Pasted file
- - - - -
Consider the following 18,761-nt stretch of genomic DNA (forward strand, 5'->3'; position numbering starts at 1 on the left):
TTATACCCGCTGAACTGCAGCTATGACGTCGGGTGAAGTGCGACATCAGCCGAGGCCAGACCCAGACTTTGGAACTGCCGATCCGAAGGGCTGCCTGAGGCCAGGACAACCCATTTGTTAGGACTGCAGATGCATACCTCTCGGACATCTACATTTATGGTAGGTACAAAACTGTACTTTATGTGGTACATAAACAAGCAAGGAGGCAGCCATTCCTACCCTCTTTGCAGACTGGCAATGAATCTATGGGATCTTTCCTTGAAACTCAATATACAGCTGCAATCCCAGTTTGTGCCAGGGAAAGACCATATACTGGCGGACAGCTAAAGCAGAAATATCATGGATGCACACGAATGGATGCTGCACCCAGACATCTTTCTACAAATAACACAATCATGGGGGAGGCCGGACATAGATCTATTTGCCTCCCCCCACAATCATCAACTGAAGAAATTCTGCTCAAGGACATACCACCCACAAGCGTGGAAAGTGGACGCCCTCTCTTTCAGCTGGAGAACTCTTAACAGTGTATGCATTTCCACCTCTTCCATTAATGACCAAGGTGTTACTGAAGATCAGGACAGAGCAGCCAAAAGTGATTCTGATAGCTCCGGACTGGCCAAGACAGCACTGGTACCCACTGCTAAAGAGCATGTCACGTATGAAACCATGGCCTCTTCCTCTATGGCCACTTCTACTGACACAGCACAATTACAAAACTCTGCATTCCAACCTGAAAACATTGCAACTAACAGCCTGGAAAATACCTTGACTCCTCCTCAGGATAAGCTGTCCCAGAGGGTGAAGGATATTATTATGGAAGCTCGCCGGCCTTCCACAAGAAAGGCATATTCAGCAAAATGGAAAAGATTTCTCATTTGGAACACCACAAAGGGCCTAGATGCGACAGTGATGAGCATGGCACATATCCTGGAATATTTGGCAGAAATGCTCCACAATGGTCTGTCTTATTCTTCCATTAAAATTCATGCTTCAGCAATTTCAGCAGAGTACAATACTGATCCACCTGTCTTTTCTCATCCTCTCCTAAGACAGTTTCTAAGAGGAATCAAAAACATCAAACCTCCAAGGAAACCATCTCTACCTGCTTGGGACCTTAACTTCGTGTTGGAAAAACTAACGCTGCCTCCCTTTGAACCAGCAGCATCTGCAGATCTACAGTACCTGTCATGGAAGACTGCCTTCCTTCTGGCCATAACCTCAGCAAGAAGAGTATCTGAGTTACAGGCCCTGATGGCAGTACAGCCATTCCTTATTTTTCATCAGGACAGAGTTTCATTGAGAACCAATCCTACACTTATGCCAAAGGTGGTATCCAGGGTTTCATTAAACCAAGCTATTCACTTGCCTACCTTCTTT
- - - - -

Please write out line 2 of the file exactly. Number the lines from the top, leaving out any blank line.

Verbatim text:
TTATACCCGCTGAACTGCAGCTATGACGTCGGGTGAAGTGCGACATCAGCCGAGGCCAGACCCAGACTTTGGAACTGCCGATCCGAAGGGCTGCCTGAGGCCAGGACAACCCATTTGTTAGGACTGCAGATGCATACCTCTCGGACATCTACATTTATGGTAGGTACAAAACTGTACTTTATGTGGTACATAAACAAGCAAGGAGGCAGCCATTCCTACCCTCTTTGCAGACTGGCAATGAATCTATGGGATCTTTCCTTGAAACTCAATATACAGCTGCAATCCCAGTTTGTGCCAGGGAAAGACCATATACTGGCGGACAGCTAAAGCAGAAATATCATGGATGCACACGAATGGATGCTGCACCCAGACATCTTTCTACAAATAACACAATCATGGGGGAGGCCGGACATAGATCTATTTGCCTCCCCCCACAATCATCAACTGAAGAAATTCTGCTCAAGGACATACCACCCACAAGCGTGGAAAGTGGACGCCCTCTCTTTCAGCTGGAGAACTCTTAACAGTGTATGCATTTCCACCTCTTCCATTAATGACCAAGGTGTTACTGAAGATCAGGACAGAGCAGCCAAAAGTGATTCTGATAGCTCCGGACTGGCCAAGACAGCACTGGTACCCACTGCTAAAGAGCATGTCACGTATGAAACCATGGCCTCTTCCTCTATGGCCACTTCTACTGACACAGCACAATTACAAAACTCTGCATTCCAACCTGAAAACATTGCAACTAACAGCCTGGAAAATACCTTGACTCCTCCTCAGGATAAGCTGTCCCAGAGGGTGAAGGATATTATTATGGAAGCTCGCCGGCCTTCCACAAGAAAGGCATATTCAGCAAAATGGAAAAGATTTCTCATTTGGAACACCACAAAGGGCCTAGATGCGACAGTGATGAGCATGGCACATATCCTGGAATATTTGGCAGAAATGCTCCACAATGGTCTGTCTTATTCTTCCATTAAAATTCATGCTTCAGCAATTTCAGCAGAGTACAATACTGATCCACCTGTCTTTTCTCATCCTCTCCTAAGACAGTTTCTAAGAGGAATCAAAAACATCAAACCTCCAAGGAAACCATCTCTACCTGCTTGGGACCTTAACTTCGTGTTGGAAAAACTAACGCTGCCTCCCTTTGAACCAGCAGCATCTGCAGATCTACAGTACCTGTCATGGAAGACTGCCTTCCTTCTGGCCATAACCTCAGCAAGAAGAGTATCTGAGTTACAGGCCCTGATGGCAGTACAGCCATTCCTTATTTTTCATCAGGACAGAGTTTCATTGAGAACCAATCCTACACTTATGCCAAAGGTGGTATCCAGGGTTTCATTAAACCAAGCTATTCACTTGCCTACCTTCTTT